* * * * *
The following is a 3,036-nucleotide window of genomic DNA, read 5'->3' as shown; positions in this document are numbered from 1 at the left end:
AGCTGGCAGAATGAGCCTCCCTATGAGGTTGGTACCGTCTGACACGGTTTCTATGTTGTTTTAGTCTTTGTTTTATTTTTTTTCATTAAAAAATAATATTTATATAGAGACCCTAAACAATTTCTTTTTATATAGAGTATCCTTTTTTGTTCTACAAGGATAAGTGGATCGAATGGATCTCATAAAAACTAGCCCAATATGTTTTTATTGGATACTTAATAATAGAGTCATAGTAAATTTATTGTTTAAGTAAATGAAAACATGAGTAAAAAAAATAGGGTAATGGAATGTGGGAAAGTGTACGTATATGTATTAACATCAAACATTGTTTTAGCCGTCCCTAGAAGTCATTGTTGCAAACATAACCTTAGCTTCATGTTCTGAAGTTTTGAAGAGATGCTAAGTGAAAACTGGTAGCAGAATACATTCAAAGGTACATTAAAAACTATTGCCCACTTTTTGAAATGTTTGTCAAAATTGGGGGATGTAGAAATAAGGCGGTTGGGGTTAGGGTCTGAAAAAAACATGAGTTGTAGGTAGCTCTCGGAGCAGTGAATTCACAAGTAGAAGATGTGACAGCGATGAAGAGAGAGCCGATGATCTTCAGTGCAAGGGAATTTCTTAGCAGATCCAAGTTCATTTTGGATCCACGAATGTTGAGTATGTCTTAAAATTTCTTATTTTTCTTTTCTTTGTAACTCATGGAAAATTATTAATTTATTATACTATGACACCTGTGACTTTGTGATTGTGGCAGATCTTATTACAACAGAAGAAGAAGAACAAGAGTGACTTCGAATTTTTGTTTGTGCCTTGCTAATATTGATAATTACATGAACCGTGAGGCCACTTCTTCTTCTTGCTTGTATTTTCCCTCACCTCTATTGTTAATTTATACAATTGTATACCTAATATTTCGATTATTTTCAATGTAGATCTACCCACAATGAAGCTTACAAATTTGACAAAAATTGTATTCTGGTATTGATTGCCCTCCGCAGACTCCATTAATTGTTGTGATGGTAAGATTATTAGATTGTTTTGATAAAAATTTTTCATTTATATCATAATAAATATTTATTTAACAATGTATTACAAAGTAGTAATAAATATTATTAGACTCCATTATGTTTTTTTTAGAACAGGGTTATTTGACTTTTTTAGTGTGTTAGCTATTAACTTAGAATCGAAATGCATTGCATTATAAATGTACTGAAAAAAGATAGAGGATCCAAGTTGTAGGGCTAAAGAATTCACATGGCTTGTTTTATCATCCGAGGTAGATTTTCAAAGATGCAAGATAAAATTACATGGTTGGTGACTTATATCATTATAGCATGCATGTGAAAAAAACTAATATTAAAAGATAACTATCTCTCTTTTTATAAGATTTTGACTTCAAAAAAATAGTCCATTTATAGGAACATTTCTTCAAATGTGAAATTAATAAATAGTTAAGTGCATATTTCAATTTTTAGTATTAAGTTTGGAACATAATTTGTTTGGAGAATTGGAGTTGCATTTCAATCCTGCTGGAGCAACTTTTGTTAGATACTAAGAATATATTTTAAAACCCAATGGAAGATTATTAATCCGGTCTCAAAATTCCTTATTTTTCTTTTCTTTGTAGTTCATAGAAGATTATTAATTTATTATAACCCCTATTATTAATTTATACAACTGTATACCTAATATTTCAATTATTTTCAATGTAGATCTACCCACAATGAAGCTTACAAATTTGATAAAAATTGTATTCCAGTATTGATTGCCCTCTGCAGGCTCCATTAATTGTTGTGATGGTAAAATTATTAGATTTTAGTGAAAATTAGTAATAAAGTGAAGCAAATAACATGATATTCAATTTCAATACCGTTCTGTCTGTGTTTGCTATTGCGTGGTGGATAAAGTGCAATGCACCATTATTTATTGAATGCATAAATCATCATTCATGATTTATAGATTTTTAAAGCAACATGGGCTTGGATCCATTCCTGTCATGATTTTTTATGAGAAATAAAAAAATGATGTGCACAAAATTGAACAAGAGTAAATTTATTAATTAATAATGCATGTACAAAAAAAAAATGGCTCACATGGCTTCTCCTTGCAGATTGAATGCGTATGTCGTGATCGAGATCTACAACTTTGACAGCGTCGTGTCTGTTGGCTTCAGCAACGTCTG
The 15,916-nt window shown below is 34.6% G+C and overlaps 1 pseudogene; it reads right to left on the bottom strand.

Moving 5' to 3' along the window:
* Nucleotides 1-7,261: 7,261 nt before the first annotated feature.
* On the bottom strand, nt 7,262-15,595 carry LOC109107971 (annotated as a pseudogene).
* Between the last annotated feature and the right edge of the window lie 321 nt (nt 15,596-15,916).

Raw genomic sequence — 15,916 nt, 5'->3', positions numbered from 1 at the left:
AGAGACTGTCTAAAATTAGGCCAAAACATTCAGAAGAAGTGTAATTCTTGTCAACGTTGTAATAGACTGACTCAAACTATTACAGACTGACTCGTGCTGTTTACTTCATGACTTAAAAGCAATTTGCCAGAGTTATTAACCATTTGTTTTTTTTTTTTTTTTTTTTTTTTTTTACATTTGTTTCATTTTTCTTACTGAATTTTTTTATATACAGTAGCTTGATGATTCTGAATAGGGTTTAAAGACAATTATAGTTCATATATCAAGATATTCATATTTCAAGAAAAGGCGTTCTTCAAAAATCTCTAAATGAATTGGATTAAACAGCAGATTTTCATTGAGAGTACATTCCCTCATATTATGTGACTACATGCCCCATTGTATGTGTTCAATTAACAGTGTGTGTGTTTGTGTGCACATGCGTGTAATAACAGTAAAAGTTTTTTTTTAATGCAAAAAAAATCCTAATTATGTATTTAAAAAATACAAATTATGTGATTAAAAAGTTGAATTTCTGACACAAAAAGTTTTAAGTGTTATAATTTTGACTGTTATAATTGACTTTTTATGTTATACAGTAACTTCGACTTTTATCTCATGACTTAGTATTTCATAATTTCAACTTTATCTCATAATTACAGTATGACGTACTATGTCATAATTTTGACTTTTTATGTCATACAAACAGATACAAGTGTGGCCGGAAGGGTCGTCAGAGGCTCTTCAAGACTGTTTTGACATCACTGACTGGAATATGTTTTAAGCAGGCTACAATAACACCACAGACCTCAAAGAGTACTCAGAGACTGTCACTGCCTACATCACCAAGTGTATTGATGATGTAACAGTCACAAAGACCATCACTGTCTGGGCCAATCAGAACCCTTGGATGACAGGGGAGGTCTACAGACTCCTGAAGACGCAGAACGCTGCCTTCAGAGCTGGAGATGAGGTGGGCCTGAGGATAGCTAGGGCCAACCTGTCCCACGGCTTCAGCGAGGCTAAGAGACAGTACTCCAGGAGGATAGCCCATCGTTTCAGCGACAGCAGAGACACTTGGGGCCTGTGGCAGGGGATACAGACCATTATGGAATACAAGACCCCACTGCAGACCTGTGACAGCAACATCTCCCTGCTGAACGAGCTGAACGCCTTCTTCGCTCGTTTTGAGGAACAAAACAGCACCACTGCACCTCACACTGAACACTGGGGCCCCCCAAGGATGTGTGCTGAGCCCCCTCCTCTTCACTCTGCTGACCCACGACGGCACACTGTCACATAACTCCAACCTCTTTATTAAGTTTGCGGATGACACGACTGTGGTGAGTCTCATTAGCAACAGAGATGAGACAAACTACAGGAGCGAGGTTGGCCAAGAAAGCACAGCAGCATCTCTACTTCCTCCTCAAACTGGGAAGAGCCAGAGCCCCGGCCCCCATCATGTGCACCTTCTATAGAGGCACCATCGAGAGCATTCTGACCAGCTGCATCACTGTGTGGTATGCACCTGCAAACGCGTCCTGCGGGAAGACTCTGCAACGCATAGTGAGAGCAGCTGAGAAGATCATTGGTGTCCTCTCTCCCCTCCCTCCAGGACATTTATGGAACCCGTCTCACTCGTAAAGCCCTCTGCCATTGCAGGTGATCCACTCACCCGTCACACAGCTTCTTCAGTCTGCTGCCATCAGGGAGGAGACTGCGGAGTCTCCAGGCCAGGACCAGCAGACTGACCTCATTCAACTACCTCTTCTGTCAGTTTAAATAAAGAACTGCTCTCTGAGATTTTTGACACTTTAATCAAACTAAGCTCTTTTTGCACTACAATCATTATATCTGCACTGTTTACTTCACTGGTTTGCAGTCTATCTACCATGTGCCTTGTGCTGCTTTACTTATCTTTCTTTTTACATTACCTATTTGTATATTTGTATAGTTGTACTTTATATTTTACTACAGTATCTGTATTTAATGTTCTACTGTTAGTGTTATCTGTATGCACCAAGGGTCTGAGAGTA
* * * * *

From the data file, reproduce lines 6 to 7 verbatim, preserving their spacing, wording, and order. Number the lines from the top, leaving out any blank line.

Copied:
* On the bottom strand, nt 7,262-15,595 carry LOC109107971 (annotated as a pseudogene).
* Between the last annotated feature and the right edge of the window lie 321 nt (nt 15,596-15,916).